What is Post-Acute Care?

What is Post-Acute Care?

For many reasons, but most commonly following hospitalization for an acute injury or illness, some patients have medical needs greater than can be safely provided at home. Various Post-Acute Care facilities and/or services are available, depending on the intensity of medical services required:

Long Term Acute Care (LTAC): a facility that provides hospital level of care for medically complex patients, typically requiring prolonged stays.

Inpatient Rehabilitation Facilities (IRF): a facility (or hospital unit) that provides intensive rehabilitation. Patients admitted must qualify and be able to participate in three hours of intense rehabilitation services each day.

Skilled Nursing Facility (SNF): a facility for patients with less-intensive care needs than those at a LTAC. To qualify for a SNF, a patient must have a qualifying hospital stay and a skilled need. SNFs are staffed with nurses, therapists, social workers and case managers around the clock, in addition to CRM physicians.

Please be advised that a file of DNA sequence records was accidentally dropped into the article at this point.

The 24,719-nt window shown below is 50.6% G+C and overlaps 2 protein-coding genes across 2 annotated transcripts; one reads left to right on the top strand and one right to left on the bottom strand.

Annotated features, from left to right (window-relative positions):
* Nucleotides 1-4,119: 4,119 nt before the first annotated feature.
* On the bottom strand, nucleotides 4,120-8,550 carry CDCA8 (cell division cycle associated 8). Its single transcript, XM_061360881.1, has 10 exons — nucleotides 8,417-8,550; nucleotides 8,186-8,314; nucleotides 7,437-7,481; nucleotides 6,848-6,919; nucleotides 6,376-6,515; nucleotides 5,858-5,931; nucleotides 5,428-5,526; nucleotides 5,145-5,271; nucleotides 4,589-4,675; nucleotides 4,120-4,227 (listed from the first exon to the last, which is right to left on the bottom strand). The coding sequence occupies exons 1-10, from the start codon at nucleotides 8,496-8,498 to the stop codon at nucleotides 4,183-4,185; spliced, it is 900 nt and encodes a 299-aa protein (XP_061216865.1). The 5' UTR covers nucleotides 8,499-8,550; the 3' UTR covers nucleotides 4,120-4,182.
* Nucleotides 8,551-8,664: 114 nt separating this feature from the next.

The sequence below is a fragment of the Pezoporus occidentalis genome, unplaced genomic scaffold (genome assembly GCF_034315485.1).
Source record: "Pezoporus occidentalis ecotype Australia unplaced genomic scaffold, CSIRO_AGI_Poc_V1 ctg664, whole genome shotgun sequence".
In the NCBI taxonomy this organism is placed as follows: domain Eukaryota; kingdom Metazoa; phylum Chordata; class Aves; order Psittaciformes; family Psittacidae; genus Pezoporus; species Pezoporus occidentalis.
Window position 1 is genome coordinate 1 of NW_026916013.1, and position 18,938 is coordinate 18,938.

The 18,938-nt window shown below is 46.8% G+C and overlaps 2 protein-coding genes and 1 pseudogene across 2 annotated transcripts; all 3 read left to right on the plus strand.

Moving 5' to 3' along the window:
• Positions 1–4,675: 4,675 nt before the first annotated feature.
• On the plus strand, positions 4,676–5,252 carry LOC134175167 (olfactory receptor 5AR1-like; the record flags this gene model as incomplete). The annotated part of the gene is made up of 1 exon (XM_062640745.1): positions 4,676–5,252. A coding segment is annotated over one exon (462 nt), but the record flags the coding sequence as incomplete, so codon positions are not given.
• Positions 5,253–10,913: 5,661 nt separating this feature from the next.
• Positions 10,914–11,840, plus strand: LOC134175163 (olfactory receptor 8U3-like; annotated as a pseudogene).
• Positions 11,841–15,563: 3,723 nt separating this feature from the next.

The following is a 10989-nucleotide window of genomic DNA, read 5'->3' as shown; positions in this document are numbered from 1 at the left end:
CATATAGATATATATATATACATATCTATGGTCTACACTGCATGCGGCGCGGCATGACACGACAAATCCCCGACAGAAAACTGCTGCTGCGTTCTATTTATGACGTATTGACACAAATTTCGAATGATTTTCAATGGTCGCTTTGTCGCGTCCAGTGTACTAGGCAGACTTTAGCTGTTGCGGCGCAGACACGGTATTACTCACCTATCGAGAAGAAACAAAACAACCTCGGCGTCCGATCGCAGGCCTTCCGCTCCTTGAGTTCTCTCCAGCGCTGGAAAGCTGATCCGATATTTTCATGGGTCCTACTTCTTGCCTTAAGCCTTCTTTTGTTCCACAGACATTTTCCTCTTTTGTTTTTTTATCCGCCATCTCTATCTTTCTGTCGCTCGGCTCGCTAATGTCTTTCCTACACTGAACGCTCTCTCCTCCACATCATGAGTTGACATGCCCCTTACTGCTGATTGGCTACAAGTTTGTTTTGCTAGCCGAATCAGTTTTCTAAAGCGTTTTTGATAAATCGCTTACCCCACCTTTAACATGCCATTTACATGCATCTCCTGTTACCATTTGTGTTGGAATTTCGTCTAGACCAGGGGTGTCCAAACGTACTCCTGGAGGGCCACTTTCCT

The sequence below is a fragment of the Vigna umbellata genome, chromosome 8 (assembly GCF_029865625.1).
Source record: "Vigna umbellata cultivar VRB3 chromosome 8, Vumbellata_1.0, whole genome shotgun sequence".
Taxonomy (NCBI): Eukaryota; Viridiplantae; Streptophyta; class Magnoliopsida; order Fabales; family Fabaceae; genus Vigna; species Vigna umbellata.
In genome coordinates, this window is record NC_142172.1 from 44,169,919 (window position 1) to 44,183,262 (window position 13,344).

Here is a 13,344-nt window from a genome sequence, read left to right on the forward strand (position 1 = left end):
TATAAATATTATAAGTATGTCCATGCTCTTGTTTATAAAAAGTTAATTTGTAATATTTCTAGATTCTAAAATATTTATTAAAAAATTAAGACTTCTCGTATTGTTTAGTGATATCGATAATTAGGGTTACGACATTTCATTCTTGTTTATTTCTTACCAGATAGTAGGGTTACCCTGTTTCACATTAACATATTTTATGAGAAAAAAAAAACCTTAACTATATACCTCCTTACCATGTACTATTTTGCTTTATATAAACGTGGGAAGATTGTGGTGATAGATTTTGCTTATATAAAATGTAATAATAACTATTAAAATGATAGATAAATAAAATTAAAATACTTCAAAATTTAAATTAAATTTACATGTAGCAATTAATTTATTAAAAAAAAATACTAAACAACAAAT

Intermediate Care Facility (ICF): a facility for individuals who are elderly, disabled or chronically ill who require a more permanent increased level of care, including assistance with the activities of daily living (bathing, dressing, feeding, grooming, toileting). ICFs are staffed with nurses, therapists, social workers and case managers, in addition to CRM physicians.

Home Health: a service that can be provided in the patient’s home through a certified home health agency.
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